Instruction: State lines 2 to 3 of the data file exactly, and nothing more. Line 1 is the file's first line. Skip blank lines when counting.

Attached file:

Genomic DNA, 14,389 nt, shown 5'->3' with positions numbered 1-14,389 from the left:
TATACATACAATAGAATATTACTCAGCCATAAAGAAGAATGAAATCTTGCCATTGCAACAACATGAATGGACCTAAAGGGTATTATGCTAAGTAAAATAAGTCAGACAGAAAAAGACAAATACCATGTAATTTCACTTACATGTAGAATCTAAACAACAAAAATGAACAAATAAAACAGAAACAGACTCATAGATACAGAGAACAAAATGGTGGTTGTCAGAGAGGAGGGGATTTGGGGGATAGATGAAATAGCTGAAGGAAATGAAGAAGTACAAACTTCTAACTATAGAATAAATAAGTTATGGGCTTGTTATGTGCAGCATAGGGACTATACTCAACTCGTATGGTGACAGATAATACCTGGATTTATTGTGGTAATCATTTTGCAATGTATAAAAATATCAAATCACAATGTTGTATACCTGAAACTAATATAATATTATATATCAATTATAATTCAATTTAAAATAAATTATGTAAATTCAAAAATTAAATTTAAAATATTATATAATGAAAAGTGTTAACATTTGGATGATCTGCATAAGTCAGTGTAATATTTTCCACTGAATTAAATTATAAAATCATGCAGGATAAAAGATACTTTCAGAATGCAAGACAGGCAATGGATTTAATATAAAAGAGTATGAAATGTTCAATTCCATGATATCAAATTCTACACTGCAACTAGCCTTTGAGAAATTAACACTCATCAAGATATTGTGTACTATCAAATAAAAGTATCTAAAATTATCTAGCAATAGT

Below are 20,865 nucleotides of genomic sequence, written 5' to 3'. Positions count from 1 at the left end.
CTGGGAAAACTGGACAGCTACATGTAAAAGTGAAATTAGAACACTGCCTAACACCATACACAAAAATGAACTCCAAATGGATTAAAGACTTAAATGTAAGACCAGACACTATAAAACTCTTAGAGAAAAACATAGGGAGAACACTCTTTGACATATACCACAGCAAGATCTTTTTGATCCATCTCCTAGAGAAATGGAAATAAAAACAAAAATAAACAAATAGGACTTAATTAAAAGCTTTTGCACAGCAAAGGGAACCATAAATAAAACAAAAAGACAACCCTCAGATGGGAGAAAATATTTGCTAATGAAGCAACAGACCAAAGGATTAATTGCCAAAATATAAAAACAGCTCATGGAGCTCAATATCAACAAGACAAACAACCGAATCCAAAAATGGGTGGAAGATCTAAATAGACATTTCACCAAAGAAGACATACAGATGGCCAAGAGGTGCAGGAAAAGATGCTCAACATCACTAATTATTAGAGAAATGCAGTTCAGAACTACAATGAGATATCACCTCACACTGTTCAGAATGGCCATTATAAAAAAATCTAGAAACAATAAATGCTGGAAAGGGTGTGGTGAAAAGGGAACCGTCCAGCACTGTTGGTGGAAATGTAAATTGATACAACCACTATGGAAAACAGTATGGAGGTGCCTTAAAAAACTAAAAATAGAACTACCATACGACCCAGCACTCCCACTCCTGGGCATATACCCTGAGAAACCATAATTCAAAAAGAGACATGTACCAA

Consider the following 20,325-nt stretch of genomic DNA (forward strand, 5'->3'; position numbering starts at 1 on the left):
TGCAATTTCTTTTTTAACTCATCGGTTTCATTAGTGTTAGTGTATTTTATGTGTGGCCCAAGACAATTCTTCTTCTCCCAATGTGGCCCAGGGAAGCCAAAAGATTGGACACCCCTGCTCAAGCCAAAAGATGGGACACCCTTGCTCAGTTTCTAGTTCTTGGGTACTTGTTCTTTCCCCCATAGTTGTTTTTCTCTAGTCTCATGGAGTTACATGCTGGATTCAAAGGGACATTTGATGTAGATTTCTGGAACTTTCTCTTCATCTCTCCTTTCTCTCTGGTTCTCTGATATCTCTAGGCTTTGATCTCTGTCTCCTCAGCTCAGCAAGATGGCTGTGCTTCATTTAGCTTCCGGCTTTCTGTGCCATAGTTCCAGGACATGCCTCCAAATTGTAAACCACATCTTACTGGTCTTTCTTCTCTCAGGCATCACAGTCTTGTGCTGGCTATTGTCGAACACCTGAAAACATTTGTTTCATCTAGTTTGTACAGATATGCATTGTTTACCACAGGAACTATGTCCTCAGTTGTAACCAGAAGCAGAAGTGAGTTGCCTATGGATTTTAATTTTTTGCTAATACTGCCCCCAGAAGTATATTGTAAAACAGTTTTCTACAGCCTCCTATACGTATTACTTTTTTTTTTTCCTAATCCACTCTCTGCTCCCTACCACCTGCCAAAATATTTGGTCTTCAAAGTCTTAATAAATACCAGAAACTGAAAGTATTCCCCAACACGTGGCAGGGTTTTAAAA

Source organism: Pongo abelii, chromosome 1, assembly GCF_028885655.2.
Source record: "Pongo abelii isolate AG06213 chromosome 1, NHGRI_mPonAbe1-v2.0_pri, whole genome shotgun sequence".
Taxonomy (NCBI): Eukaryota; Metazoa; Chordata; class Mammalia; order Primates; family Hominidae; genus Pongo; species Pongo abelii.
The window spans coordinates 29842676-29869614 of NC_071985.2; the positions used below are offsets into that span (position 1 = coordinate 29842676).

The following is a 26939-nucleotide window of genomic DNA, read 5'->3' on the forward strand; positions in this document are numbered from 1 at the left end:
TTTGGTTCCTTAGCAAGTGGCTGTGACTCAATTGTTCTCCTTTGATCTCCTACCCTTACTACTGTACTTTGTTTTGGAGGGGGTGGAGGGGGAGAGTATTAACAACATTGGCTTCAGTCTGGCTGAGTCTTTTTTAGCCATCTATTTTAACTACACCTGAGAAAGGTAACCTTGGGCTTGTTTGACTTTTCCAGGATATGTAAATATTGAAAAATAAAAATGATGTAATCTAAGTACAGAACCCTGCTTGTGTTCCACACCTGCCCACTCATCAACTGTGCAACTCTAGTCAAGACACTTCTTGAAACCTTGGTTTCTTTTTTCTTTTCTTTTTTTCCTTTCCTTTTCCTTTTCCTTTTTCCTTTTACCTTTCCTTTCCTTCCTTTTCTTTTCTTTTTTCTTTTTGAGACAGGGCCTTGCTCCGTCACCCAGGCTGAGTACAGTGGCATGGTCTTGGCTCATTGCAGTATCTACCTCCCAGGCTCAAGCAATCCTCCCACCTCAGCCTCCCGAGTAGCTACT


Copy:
TATACATACAATAGAATATTACTCAGCCATAAAGAAGAATGAAATCTTGCCATTGCAACAACATGAATGGACCTAAAGGGTATTATGCTAAGTAAAATAAGTCAGACAGAAAAAGACAAATACCATGTAATTTCACTTACATGTAGAATCTAAACAACAAAAATGAACAAATAAAACAGAAACAGACTCATAGATACAGAGAACAAAATGGTGGTTGTCAGAGAGGAGGGGATTTGGGGGATAGATGAAATAGCTGAAGGAAATGAAGAAGTACAAACTTCTAACTATAGAATAAATAAGTTATGGGCTTGTTATGTGCAGCATAGGGACTATACTCAACTCGTATGGTGACAGATAATACCTGGATTTATTGTGGTAATCATTTTGCAATGTATAAAAATATCAAATCACAATGTTGTATACCTGAAACTAATATAATATTATATATCAATTATAATTCAATTTAAAATAAATTATGTAAATTCAAAAATTAAATTTAAAATATTATATAATGAAAAGTGTTAACATTTGGATGATCTGCATAAGTCAGTGTAATATTTTCCACTGAATTAAATTATAAAATCATGCAGGATAAAAGATACTTTCAGAATGCAAGACAGGCAATGGATTTAATATAAAAGAGTATGAAATGTTCAATTCCATGATATCAAATTCTACACTGCAACTAGCCTTTGAGAAATTAACACTCATCAAGATATTGTGTACTATCAAATAAAAGTATCTAAAATTATCTAGCAATAGT

Below are 20,865 nucleotides of genomic sequence, written 5' to 3'. Positions count from 1 at the left end.